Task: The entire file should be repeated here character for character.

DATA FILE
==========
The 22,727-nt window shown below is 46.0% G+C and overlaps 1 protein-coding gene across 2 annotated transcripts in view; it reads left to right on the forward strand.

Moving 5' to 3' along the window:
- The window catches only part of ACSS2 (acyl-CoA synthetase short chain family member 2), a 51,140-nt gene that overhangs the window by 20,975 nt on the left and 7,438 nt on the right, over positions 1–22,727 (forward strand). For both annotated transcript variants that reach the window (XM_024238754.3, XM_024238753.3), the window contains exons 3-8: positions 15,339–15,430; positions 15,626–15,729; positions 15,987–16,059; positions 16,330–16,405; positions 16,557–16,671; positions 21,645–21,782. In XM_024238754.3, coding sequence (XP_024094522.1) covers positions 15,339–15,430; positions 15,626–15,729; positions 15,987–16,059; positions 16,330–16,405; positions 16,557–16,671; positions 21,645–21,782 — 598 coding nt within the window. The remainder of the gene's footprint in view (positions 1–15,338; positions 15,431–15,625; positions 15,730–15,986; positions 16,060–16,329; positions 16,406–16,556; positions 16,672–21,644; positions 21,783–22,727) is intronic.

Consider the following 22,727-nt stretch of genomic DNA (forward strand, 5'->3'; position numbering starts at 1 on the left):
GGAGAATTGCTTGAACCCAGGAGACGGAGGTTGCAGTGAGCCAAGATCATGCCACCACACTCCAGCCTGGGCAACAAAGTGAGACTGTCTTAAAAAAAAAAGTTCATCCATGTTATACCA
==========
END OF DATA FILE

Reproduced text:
The 22,727-nt window shown below is 46.0% G+C and overlaps 1 protein-coding gene across 2 annotated transcripts in view; it reads left to right on the forward strand.

Moving 5' to 3' along the window:
- The window catches only part of ACSS2 (acyl-CoA synthetase short chain family member 2), a 51,140-nt gene that overhangs the window by 20,975 nt on the left and 7,438 nt on the right, over positions 1–22,727 (forward strand). For both annotated transcript variants that reach the window (XM_024238754.3, XM_024238753.3), the window contains exons 3-8: positions 15,339–15,430; positions 15,626–15,729; positions 15,987–16,059; positions 16,330–16,405; positions 16,557–16,671; positions 21,645–21,782. In XM_024238754.3, coding sequence (XP_024094522.1) covers positions 15,339–15,430; positions 15,626–15,729; positions 15,987–16,059; positions 16,330–16,405; positions 16,557–16,671; positions 21,645–21,782 — 598 coding nt within the window. The remainder of the gene's footprint in view (positions 1–15,338; positions 15,431–15,625; positions 15,730–15,986; positions 16,060–16,329; positions 16,406–16,556; positions 16,672–21,644; positions 21,783–22,727) is intronic.

Consider the following 22,727-nt stretch of genomic DNA (forward strand, 5'->3'; position numbering starts at 1 on the left):
GGAGAATTGCTTGAACCCAGGAGACGGAGGTTGCAGTGAGCCAAGATCATGCCACCACACTCCAGCCTGGGCAACAAAGTGAGACTGTCTTAAAAAAAAAAGTTCATCCATGTTATACCA